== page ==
Yes, there are some obvious downgrades to visual fidelity and resolution, but the game still feels amazing to play. There are minimal dips in performance, and many of the settings can be adjusted to give every player the best experience. Plus, the game has all the DLC included, which is an amazing feat on its own. Having such a sprawling, complex world with no missing features on a handheld is truly something to marvel at, and there is even a physical edition with no additional downloads required.
5. Doom / Doom Eternal
Doom set the standard for amazing ports on Switch. This port came out near the console’s release, and it shattered what people thought was possible on the handheld. The defining feature of Doom has always been intense, impactful gameplay, and it’s very important that each movement feels like there is weight behind it. Players want to feel like a bonafide demon slayer while they shoot, slash, and demolish, and bad performance or visual downgrades would heavily discount the experience.
Luckily, the Switch version somehow preserved all of this extremely well in a compact form. The gameplay feels just as intense as other consoles, and the performance is very solid. Of course, the game is locked at 30 FPS, but it does not detract from the action. Doom Eternal has a similar treatment on Switch, except with a little more graphical downgrades, so it is more of an honorable mention. However, both of these shooters being so well preserved on a handheld is extremely impressive, and the first Doom showing up on Switch opened up the discussion for what else could be ported to the device.
4. Dragon Quest XI S: Echoes of an Elusive Age – Definitive Edition
Dragon Quest XI S: Echoes of an Elusive Age – Definitive Edition is a good example of developers going into a huge, sprawling game world and very thoughtfully adjusting each element to make the best portable version possible. Many things have been tweaked in Dragon Quest XI S, but the adjustments were specifically chosen to promote the most seamless player experience. A few examples are slightly lower polygon counts, less detailed surfaces, lighting adjustments, and closer object rendering. These features were selected because they don’t detract from the gameplay experience whatsoever.
The game still looks absolutely beautiful, the load times are almost identical to other consoles, and the core gameplay has only been improved (improvements that would come to other consoles later). This is really the definitive version of the game, and playing it on Switch with a handheld option present, will not restrict players from missing out on anything featured in other versions (except, of course, 60 FPS which is a recurring theme in this list).
3. Hellblade: Senua’s Sacrifice
Hellblade is another game that shocked people showing up on the Switch, especially with how amazing it looked. People had a hard time finding significant differences between the PS4/Xbox graphics and the Switch versions, and the way that the developers achieved this was quite ingenious. Hellblade has a graphical style that is reminiscent of several AAA franchises (Assassin’s Creed, God of War, and Tomb Raider all come to mind), and to preserve this complex look, the developers converted many cutscenes that were real time events into full motion video.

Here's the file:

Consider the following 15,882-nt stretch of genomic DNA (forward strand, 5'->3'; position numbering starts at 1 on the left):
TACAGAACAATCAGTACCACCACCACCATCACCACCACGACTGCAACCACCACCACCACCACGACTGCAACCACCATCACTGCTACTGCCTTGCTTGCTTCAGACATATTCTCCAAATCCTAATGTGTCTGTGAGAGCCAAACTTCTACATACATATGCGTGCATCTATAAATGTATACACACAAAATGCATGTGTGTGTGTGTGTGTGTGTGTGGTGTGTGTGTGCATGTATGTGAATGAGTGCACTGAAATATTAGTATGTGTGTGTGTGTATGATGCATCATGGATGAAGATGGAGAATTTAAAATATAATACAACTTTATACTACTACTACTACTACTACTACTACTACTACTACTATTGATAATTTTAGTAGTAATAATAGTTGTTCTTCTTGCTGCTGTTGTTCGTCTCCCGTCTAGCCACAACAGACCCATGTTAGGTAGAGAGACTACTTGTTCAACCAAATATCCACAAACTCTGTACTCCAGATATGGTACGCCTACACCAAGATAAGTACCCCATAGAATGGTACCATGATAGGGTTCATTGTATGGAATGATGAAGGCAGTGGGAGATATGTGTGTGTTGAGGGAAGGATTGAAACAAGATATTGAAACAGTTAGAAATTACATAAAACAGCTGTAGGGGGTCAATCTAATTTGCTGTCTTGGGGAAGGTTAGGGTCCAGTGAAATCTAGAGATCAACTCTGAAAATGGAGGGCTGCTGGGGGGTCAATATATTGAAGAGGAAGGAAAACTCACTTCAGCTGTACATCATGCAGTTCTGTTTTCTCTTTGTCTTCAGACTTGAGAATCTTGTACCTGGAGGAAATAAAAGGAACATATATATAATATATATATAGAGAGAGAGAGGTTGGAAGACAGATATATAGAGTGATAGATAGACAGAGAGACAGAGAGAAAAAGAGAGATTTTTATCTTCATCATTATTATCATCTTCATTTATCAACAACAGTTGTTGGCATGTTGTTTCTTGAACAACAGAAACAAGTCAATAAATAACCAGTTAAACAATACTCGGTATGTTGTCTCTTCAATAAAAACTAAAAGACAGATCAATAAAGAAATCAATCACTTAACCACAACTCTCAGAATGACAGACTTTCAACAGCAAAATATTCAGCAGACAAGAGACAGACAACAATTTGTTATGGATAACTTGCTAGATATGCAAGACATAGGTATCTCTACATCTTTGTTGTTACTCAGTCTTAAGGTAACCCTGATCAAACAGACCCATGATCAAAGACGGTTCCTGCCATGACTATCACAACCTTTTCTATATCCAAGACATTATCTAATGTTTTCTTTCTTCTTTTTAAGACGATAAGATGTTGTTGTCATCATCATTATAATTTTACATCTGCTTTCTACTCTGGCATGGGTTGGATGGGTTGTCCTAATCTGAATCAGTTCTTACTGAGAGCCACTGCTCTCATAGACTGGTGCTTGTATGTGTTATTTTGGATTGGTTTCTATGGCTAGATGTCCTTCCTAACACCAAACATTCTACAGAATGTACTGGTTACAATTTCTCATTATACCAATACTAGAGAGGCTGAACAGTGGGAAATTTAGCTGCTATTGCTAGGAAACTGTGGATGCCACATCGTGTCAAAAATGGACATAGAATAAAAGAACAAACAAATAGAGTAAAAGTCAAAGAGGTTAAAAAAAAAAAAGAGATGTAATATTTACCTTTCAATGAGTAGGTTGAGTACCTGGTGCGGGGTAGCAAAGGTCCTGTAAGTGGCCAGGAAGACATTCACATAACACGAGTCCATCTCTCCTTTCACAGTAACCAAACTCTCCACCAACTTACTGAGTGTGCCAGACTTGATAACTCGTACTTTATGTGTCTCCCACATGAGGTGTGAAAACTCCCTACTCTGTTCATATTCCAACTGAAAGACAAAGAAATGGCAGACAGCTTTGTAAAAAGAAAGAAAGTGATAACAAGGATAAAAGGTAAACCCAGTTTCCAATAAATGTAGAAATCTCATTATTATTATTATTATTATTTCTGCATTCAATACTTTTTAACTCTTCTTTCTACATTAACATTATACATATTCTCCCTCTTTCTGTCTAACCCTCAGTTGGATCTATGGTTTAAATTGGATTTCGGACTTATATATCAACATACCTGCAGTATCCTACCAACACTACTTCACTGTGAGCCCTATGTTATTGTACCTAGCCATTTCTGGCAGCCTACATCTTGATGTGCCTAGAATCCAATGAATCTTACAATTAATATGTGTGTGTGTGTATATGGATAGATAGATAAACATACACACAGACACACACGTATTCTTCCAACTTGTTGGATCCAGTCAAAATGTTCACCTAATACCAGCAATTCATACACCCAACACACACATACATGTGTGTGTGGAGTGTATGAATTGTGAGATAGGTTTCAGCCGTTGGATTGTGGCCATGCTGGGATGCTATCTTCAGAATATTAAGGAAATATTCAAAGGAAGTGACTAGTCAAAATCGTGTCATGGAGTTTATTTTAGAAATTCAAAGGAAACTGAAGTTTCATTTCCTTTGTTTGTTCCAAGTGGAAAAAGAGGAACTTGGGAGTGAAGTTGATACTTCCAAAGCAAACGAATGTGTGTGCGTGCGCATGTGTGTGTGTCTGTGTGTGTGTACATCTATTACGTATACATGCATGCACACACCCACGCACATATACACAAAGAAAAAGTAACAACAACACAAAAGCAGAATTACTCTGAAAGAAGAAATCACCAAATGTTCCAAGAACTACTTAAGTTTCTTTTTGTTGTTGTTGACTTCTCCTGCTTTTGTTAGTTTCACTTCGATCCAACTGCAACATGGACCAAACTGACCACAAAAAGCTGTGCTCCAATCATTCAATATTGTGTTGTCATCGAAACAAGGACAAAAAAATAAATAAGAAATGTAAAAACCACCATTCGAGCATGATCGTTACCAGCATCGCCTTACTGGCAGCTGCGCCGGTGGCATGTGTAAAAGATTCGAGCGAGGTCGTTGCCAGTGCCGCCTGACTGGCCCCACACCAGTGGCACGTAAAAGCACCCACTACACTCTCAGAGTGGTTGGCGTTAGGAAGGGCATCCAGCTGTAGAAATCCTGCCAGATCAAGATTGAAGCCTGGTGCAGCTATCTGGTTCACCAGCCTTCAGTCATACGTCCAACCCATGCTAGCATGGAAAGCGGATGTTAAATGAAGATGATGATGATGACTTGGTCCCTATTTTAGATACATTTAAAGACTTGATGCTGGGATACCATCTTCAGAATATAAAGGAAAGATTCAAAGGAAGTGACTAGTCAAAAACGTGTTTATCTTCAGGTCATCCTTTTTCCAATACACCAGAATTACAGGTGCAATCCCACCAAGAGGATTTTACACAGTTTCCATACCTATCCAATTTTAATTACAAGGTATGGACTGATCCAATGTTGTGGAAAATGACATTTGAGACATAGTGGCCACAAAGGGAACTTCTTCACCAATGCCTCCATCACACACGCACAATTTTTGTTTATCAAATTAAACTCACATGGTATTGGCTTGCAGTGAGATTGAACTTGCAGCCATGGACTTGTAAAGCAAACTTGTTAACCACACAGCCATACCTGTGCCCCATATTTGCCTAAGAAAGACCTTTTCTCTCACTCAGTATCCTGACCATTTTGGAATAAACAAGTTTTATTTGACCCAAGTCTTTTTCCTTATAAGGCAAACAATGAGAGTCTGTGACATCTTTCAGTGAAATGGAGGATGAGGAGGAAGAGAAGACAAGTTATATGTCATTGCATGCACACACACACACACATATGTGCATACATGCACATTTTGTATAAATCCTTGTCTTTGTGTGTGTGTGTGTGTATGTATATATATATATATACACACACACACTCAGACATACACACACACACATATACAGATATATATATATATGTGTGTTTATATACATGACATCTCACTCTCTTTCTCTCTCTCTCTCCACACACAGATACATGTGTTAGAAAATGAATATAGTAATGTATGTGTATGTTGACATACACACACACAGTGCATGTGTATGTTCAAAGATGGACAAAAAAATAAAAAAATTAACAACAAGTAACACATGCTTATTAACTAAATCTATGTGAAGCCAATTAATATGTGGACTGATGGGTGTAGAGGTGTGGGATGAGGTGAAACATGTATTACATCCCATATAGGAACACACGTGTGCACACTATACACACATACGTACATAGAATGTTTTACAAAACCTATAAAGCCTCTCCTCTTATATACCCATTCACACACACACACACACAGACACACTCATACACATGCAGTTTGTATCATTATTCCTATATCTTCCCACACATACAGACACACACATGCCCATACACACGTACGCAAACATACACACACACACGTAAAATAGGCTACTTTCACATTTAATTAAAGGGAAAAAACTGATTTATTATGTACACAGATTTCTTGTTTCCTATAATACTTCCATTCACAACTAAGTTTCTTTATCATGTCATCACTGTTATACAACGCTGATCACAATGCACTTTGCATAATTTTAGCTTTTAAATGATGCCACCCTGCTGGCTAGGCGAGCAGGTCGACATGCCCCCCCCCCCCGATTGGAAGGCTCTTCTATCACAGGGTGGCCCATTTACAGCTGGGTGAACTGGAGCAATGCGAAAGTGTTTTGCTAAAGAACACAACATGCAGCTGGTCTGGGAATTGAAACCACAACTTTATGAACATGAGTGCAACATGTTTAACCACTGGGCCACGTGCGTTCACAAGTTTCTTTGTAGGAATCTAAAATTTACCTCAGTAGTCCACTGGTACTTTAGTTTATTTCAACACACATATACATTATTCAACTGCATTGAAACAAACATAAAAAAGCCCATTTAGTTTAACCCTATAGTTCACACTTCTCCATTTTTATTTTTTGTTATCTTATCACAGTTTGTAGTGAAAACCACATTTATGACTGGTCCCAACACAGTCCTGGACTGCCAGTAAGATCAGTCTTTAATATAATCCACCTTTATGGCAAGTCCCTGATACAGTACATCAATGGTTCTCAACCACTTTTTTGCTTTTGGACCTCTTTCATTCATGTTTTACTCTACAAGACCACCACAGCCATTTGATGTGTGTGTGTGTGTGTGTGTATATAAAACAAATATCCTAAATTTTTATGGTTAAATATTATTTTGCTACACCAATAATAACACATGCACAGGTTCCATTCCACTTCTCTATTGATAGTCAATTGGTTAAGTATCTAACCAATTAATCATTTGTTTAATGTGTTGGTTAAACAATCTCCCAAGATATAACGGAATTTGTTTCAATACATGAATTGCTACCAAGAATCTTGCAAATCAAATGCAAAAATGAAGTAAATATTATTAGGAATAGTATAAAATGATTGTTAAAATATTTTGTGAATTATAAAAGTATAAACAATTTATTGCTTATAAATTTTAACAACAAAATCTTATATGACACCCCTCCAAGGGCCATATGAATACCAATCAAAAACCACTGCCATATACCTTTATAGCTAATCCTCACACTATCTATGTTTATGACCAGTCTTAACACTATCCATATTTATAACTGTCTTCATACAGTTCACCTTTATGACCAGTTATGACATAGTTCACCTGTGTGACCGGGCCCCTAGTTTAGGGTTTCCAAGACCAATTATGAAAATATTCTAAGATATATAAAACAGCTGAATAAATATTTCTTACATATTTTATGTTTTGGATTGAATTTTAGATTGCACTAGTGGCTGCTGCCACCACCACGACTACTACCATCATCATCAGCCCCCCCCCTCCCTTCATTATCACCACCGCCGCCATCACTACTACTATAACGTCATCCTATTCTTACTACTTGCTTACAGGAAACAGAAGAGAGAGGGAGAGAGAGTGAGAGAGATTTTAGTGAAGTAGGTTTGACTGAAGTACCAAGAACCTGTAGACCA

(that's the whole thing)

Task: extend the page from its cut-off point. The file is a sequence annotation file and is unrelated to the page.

Instead of having a camera fixate on a part of gameplay for the cutscene, there is actually a quick break that happens to load a pre-rendered cutscene quickly. This transition is nearly seamless, and it allows the Switch to handle these graphically intense scenes. A few more clever changes like this have been implemented in the port (such as increasing fog to reduce the needed models on screen), and the result is extremely impressive preservation of a game on a handheld system.
2. Dying Light Platinum Edition
Dying Light is a more recent port of a game that is over seven years old. However, it is a huge open world with many objects, enemies, and environments. Any game that has swarms of enemies on screen at one time is a risk, especially for lowered power devices. But, surprisingly, the Switch version of Dying Light does not have any issues handling even the max amount of enemies encountered during gameplay. In fact, the game looks and plays amazingly throughout its entirety.
This port may be the closest yet to mirroring PS4/Xbox One versions. The gameplay is nearly identical, and even the frame rate matches that of the other consoles. The only small sacrifice that is somewhat noticeable throughout is the render distance of objects in the environment. The objects take a little longer to show on the Switch version, but this does not affect gameplay whatsoever, and it takes looking for it to notice. Overall, this is one of the most impressive Switch ports to date, and it shows that the right care in development can take very taxing, complex games and bring them over to the Switch without issue.
1. Ori and the Blind Forest: Definitive Edition / Ori and the Will of the Wisps
Ori and the Blind Forest: Definitive Edition and Ori and the Will of the Wisps are two of the best Switch ports (if not the best) because there is essentially no difference between other consoles. The graphics have been perfectly preserved, the gameplay is smooth as ever with no performance dips, and the game runs at a consistent 60 FPS.
Both of these games are absolutely beautiful with gorgeous painting-like environments, emotional musical score, and impactful story, and there is nothing missing in the Switch ports. There are next to no drawbacks other than lower resolution, and playing these 2 games on Switch will allow the full gameplay experience with the option to play handheld.
Honorable Mention – Alien: Isolation
Since the rule established to not include Xbox 360/PS3 ports on this list was technically already broken in this article, it’s worth to add another entry to this list: Alien: Isolation. Although it is a port of a game that originally came out on Xbox 360 and PS3, it also got PS4 and Xbox One versions, and it is amazing to see that the Switch version actually improves on the visuals seen in those versions.
When comparing the port side by side with the PS4, the image quality has been improved on the Switch making the graphics look crisper and the finer details more visible. Additionally, the frame rate has been stabilized in this version, and there are just minor downgrades in a few barely noticeable areas. This is such an impressive feat for the Switch, and it allows for one of (if not the best) Alien game to shine even on a portable console.